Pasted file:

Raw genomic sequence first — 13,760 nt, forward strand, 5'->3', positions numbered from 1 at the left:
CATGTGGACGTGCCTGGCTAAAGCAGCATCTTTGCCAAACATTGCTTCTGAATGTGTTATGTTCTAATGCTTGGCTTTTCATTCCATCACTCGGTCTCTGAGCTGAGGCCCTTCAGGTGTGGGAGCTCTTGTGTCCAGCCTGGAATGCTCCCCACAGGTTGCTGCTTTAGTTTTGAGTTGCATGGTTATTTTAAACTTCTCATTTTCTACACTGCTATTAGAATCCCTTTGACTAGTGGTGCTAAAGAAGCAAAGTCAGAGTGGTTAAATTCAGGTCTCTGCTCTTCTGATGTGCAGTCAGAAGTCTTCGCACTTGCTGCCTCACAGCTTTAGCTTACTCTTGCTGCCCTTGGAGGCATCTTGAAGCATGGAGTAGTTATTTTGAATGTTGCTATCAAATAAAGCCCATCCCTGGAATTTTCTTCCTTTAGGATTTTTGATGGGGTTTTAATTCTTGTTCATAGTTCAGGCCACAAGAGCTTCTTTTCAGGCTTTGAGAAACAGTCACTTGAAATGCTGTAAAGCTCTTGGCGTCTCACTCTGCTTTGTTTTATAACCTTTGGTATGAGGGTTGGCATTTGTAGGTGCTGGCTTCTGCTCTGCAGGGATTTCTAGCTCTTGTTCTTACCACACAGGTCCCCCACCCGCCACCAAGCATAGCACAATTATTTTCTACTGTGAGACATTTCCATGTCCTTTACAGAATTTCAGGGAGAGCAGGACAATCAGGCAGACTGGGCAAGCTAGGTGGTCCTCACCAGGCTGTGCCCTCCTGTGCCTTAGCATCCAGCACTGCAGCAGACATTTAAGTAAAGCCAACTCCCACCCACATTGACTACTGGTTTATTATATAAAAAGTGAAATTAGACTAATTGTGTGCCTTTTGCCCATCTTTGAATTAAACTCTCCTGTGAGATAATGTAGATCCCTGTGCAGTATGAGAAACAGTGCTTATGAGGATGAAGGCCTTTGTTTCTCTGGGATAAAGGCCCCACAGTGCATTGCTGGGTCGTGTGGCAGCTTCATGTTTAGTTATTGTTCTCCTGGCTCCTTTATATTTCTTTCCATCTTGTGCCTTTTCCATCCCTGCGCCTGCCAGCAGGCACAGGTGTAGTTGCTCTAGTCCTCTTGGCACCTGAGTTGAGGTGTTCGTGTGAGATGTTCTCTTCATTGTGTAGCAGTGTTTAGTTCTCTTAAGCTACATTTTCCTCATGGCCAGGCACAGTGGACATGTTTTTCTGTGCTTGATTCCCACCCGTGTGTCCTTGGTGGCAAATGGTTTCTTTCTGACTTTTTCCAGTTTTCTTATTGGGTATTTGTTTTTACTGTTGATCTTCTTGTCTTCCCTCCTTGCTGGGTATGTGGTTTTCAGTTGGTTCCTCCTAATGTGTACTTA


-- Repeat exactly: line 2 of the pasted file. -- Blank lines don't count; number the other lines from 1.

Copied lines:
CATGTGGACGTGCCTGGCTAAAGCAGCATCTTTGCCAAACATTGCTTCTGAATGTGTTATGTTCTAATGCTTGGCTTTTCATTCCATCACTCGGTCTCTGAGCTGAGGCCCTTCAGGTGTGGGAGCTCTTGTGTCCAGCCTGGAATGCTCCCCACAGGTTGCTGCTTTAGTTTTGAGTTGCATGGTTATTTTAAACTTCTCATTTTCTACACTGCTATTAGAATCCCTTTGACTAGTGGTGCTAAAGAAGCAAAGTCAGAGTGGTTAAATTCAGGTCTCTGCTCTTCTGATGTGCAGTCAGAAGTCTTCGCACTTGCTGCCTCACAGCTTTAGCTTACTCTTGCTGCCCTTGGAGGCATCTTGAAGCATGGAGTAGTTATTTTGAATGTTGCTATCAAATAAAGCCCATCCCTGGAATTTTCTTCCTTTAGGATTTTTGATGGGGTTTTAATTCTTGTTCATAGTTCAGGCCACAAGAGCTTCTTTTCAGGCTTTGAGAAACAGTCACTTGAAATGCTGTAAAGCTCTTGGCGTCTCACTCTGCTTTGTTTTATAACCTTTGGTATGAGGGTTGGCATTTGTAGGTGCTGGCTTCTGCTCTGCAGGGATTTCTAGCTCTTGTTCTTACCACACAGGTCCCCCACCCGCCACCAAGCATAGCACAATTATTTTCTACTGTGAGACATTTCCATGTCCTTTACAGAATTTCAGGGAGAGCAGGACAATCAGGCAGACTGGGCAAGCTAGGTGGTCCTCACCAGGCTGTGCCCTCCTGTGCCTTAGCATCCAGCACTGCAGCAGACATTTAAGTAAAGCCAACTCCCACCCACATTGACTACTGGTTTATTATATAAAAAGTGAAATTAGACTAATTGTGTGCCTTTTGCCCATCTTTGAATTAAACTCTCCTGTGAGATAATGTAGATCCCTGTGCAGTATGAGAAACAGTGCTTATGAGGATGAAGGCCTTTGTTTCTCTGGGATAAAGGCCCCACAGTGCATTGCTGGGTCGTGTGGCAGCTTCATGTTTAGTTATTGTTCTCCTGGCTCCTTTATATTTCTTTCCATCTTGTGCCTTTTCCATCCCTGCGCCTGCCAGCAGGCACAGGTGTAGTTGCTCTAGTCCTCTTGGCACCTGAGTTGAGGTGTTCGTGTGAGATGTTCTCTTCATTGTGTAGCAGTGTTTAGTTCTCTTAAGCTACATTTTCCTCATGGCCAGGCACAGTGGACATGTTTTTCTGTGCTTGATTCCCACCCGTGTGTCCTTGGTGGCAAATGGTTTCTTTCTGACTTTTTCCAGTTTTCTTATTGGGTATTTGTTTTTACTGTTGATCTTCTTGTCTTCCCTCCTTGCTGGGTATGTGGTTTTCAGTTGGTTCCTCCTAATGTGTACTTA